Turning down the violin soundtrack and ignoring the yelps of bitter, resentful interns- from a practical standpoint work that doesn’t pay can only ever be a stopgap, it solves a problem in the short term, a bit like getting the Dutch kid who used his hand to stem a leak in a dyke to stand there forever instead of getting help. The kid’s arm would get tired and eventually Holland would be in a worse situation.
Let’s look at one of the main problems that internships are supposed to solve:
How do we solve youth unemployment in this country?
Encourage growth, more jobs.
I know I know it’s not as simple as that (maybe it is) but internships DO NOT get people jobs- they, in the words of a particularly witty intern, ‘prove that you’re not in prison’. Jobs get people jobs. Our survey of 249 interns found that 82% of them did not get a job in the organization they interned with. Frankly, we all know what the problem is- there are not enough jobs- we need to look at this issue straight in the eye, like Crocodile Dundee would look at a raging buffalo. Graduates are not getting as many jobs as they should because there are not enough jobs, NOT because they are particularly stupid, under-experienced or crop-top wearing.
You thought I was going to shut up now but it turns out I’m not. Here is another great bit from Julia’s article:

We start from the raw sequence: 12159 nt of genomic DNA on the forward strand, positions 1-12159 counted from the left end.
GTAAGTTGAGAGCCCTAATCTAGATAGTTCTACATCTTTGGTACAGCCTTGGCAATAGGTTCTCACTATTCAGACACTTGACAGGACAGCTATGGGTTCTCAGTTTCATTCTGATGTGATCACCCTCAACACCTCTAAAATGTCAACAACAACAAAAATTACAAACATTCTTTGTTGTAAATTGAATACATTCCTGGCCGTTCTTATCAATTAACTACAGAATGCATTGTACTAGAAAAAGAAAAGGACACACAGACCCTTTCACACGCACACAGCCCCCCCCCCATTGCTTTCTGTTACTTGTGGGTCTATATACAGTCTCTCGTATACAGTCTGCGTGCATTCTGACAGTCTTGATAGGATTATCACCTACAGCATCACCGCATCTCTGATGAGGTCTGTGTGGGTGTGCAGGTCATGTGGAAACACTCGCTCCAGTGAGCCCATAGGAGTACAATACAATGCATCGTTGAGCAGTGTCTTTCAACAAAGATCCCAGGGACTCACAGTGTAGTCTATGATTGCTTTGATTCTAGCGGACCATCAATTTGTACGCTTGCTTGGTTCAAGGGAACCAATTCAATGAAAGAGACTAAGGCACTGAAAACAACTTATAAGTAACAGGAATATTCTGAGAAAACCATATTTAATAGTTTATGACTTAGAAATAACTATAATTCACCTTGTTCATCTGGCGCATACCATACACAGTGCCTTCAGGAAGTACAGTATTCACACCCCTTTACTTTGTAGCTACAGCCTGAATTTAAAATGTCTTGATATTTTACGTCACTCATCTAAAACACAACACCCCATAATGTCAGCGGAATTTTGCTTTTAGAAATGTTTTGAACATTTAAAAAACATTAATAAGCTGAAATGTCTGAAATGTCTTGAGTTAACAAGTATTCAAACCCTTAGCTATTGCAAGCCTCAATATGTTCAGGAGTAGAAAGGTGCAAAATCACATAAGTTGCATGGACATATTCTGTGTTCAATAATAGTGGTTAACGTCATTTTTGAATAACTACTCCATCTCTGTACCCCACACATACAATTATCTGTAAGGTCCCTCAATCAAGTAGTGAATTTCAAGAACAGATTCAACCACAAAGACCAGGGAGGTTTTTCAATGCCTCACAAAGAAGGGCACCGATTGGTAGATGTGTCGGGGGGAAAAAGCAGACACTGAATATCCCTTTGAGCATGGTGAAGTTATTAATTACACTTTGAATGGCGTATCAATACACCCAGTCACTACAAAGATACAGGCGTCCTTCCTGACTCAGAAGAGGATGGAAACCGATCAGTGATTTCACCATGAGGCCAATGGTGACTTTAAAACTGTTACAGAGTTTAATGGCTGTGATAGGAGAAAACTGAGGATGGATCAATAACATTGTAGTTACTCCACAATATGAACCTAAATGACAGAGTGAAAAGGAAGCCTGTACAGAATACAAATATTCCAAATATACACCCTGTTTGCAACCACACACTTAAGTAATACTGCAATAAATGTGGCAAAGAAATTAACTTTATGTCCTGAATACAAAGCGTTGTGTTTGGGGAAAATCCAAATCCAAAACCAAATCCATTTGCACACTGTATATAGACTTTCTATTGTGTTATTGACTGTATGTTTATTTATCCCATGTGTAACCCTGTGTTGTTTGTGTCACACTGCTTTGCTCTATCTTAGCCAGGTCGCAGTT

‘The best way to ruin opportunities for thousands of graduates would be to insist that internships are paid. Employers would simply offer fewer placements if they had to pay — they already invest a fair amount of staff time in them. Worse, paying interns would pollute the whole process and ultimately lead to internships being conflated with entry-level jobs, thus excluding exactly the kind of fresh graduates who benefit most from the opportunities. Who would pay a useless graduate when you can hire a recession-hit 25-year-old? I once worked in an organisation that paid its interns. As a result, we recruited through a formal process and took only those with prior experience.’
‘Paying interns would pollute the whole process and ultimately lead to internships being conflated with entry level jobs’. But wait! Hold up! The trouble is, internships are already being conflated with entry-level jobs. So now they’re entry-level jobs without pay. I don’t normally approve of using one person’s experience as evidence of a general trend but what the hell, if Julia does it, so can I: ‘the company I worked for were making people redundant and stuffing interns into their positions’- said one of the interns who took our survey.
And now my to address my particular bugbear, slagging off shitty graduates who can’t even make a bloody coffee for god’s sake: